One of the things that I like best about this book is that it is roughly sorted by complexity. So I feel good about handing it to an adventurous new crocheter to play with. Also the patterns are both written out and charted, so that you can use which ever method makes more sense to your brain. I love that sort of thing!

Some of the patterns were more to my taste than others, but with so many to chose choose from that was not a problem. And it is super easy to modify the patterns into new variations if you like.

#1 Barber

#2 Frost

#3 Stellar omitting long points and adding a rnd of sc

#4 Spring Snow

#5 Nevada omit round 3

Pattern: #5 Nevada 

#7 Droxtal

#9 Narbonnais

#13 Snow Mist

# 14 Sikussak

#16 Arctic Mist

About a dozen was just about right for our little tree. I didn't starch these mostly due to the time frame in which I wanted to get them on the tree. So the patterns done were chosen for approximate size and relatively little floppy/saggy-ness.

Thanks blog folk for visiting again this year. I look forward to the next one with you all. I hope that your coming year is full of opportunities for your creative spirit, people worth surrounding yourself with and just enough challenge that you appreciate your blessings.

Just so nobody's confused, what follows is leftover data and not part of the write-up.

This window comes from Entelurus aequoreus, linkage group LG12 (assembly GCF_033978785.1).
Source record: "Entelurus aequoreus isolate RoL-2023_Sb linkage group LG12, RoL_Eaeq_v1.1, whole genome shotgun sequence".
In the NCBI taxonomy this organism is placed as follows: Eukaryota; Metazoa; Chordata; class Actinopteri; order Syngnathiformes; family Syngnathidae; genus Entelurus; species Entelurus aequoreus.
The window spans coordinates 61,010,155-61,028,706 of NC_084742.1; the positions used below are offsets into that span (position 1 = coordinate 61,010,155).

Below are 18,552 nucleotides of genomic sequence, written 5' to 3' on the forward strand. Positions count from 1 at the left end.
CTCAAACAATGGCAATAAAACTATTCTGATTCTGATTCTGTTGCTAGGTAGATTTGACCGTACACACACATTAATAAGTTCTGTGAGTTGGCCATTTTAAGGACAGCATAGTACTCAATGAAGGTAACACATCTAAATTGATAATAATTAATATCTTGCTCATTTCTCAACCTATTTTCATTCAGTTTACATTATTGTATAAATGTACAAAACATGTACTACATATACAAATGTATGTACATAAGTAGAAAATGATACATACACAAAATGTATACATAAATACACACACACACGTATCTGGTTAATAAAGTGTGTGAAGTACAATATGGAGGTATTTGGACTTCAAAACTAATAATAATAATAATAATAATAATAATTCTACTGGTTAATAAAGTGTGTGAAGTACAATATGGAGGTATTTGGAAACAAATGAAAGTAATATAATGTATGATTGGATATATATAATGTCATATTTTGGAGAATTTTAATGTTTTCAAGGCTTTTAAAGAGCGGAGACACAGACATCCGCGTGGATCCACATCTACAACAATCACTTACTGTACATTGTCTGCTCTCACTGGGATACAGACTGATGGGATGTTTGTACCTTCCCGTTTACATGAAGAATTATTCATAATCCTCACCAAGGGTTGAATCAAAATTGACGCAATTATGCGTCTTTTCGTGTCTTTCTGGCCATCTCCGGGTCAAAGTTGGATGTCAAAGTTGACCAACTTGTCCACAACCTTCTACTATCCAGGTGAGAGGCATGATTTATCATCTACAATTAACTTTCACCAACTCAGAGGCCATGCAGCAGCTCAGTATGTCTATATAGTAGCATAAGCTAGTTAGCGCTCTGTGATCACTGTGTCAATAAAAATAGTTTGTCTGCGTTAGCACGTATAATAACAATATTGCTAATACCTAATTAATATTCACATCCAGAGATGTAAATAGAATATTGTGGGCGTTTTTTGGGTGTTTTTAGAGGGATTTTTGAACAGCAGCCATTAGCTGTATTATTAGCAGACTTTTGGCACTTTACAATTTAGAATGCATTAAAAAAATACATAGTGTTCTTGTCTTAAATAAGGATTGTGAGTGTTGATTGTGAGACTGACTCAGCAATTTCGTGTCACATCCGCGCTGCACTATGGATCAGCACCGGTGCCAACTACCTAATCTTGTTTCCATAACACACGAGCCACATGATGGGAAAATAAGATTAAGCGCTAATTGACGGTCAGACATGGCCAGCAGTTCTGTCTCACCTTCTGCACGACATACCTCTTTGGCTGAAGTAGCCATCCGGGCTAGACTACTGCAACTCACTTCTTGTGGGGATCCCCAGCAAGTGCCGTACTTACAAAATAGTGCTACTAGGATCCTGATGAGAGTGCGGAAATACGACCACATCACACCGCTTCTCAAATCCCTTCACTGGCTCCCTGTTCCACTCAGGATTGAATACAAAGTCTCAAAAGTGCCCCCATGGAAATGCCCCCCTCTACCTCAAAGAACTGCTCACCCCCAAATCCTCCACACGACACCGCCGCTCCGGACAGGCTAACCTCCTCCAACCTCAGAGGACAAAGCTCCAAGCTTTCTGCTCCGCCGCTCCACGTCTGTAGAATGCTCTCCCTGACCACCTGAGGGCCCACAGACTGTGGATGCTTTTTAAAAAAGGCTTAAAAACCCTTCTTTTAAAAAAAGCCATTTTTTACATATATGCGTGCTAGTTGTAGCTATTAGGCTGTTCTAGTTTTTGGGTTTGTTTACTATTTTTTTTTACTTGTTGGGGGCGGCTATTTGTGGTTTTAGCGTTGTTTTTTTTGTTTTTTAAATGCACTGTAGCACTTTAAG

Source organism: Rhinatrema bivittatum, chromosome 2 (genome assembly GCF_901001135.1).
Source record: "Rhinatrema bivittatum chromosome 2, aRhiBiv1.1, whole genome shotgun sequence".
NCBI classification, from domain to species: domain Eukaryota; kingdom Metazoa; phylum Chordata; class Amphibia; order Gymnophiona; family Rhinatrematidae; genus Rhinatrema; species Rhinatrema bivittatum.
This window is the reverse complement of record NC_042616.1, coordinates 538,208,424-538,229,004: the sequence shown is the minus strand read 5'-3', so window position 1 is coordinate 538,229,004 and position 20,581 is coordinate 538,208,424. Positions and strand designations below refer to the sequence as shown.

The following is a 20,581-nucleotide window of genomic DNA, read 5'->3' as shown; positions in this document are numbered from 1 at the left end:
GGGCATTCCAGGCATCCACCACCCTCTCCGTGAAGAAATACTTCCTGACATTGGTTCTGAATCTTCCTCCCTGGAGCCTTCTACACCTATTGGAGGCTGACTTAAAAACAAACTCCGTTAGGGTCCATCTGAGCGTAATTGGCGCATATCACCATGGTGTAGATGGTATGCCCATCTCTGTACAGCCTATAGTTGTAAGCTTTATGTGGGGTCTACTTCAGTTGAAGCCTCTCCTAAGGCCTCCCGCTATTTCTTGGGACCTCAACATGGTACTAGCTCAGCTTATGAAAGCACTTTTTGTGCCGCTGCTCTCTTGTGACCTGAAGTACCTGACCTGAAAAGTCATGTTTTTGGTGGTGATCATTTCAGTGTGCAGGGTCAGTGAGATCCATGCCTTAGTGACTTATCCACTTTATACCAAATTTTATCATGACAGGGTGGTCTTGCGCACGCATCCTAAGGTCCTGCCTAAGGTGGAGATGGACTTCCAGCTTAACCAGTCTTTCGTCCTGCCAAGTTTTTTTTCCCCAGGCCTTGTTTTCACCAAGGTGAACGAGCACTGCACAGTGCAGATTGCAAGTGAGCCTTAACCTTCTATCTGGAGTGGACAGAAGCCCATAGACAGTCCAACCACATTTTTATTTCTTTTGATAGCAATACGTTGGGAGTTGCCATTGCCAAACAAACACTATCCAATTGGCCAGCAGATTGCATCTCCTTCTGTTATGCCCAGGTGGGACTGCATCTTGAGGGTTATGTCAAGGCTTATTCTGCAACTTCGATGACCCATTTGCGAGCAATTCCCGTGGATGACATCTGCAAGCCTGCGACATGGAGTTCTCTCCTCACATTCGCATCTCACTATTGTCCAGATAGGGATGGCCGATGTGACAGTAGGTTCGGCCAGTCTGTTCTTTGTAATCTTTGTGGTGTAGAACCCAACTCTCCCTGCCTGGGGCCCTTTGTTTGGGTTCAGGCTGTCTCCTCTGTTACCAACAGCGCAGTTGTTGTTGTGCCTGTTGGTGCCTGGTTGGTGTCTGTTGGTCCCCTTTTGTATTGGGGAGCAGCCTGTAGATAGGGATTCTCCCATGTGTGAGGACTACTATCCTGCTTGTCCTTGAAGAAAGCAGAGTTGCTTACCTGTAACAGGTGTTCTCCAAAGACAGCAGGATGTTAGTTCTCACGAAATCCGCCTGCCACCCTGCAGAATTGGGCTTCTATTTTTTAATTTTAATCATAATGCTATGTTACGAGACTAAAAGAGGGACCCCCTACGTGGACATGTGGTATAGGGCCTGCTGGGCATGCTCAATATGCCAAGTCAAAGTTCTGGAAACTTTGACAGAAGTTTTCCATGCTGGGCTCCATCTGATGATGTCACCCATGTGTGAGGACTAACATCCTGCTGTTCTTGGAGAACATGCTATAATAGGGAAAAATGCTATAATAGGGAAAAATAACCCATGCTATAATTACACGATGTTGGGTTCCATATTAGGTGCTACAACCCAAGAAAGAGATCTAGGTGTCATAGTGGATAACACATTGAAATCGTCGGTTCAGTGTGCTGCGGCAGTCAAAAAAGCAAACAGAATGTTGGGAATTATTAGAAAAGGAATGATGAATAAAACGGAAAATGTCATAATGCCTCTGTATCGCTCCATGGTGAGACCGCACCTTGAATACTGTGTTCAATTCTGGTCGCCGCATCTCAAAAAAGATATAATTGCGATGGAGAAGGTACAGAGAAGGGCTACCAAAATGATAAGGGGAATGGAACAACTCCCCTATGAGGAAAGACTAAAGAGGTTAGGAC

Monday, December 16, 2013

Chistmas Bulb Wreath Tutorial

On Friday, Chiquita made a fabulous wreath with the expert guidance of Jasra. It was super simple to do, but came out fabulous. So I figured we could share as a last-minute decorating idea.

First step: bend a wire coat-hanger and untwist the top hook so that you can slide Christmas bulbs on it.

Then add Christmas bulbs on until it is pretty densly full. Then retwist the hook. (Ideally use pliers to get it nice and tight.)

Afterwards you can fine-tune with smaller bulbs glued in to hide bare patches and/or a bow on top. A glue-gun will be needed for the late-addition bulbs, but the bow can be slid over the hook.

Last step: hang it up and enjoy!